MacDonald’s theorem

This characteristic is commonly referred to as the bracketing theorem (E. A. Hylleraas and B. Undheim, Z. Phys. 759 (1930) J. K. E. MacDonald, Phys. Rev. 43, 830 (1933)). These are strong attributes of the variational methods, as is the long and rich history of developments of analytical and computational tools for efficiently implementing such methods (see the discussions of the CI and MCSCF methods in MTC and ACP).  [c.487]

C. G. MacDonald and J. S. Shannon, Tetrahedron Letters, 1963, 1349 and references cited therein.  [c.219]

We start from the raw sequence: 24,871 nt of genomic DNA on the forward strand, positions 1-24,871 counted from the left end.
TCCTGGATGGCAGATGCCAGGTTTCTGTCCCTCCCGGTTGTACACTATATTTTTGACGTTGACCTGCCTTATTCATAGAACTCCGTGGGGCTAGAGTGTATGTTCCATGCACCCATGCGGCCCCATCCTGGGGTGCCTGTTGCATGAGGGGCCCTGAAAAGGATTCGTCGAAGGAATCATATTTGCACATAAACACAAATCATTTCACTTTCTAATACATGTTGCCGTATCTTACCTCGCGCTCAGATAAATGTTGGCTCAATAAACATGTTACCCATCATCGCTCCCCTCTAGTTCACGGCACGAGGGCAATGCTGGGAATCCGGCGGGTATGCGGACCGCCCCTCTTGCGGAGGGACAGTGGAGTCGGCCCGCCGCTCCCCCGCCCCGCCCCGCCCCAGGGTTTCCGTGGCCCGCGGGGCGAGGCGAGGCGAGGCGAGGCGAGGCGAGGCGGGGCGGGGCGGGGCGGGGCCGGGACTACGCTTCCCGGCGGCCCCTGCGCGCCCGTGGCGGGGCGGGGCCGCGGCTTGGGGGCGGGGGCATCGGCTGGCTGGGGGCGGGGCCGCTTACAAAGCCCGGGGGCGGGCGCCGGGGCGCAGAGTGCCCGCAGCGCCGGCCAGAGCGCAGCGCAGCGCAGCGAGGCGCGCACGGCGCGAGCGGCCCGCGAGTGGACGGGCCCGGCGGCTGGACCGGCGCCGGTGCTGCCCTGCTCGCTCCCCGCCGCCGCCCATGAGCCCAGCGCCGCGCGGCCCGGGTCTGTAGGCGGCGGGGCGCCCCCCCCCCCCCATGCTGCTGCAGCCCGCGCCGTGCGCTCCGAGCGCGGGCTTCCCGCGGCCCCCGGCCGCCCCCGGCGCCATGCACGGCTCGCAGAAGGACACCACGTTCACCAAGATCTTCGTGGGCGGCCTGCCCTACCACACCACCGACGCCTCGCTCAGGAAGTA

This proof shows that any approximate wave function will have an energy above or equal to the exact ground-state energy. There is a related theorem, known as MacDonald s Theorem, which states that the nth root of a set of secular equations (e.g. a Cl matrix) is an upper limit to the n — l)th excited exact state, within the given symmetry subclass. In other words, the lowest root obtained by diagonalizing a Cl matrix is an upper limit to the lowest exact wave functions, the 2nd root is an upper limit to the exact energy of the first excited state, the 3rd root is an upper limit to the exact second excited state and so on.  [c.408]

See pages that mention the term MacDonald’s theorem : [c.63]   
Introduction to computational chemistry (2001) -- [ c.408 ]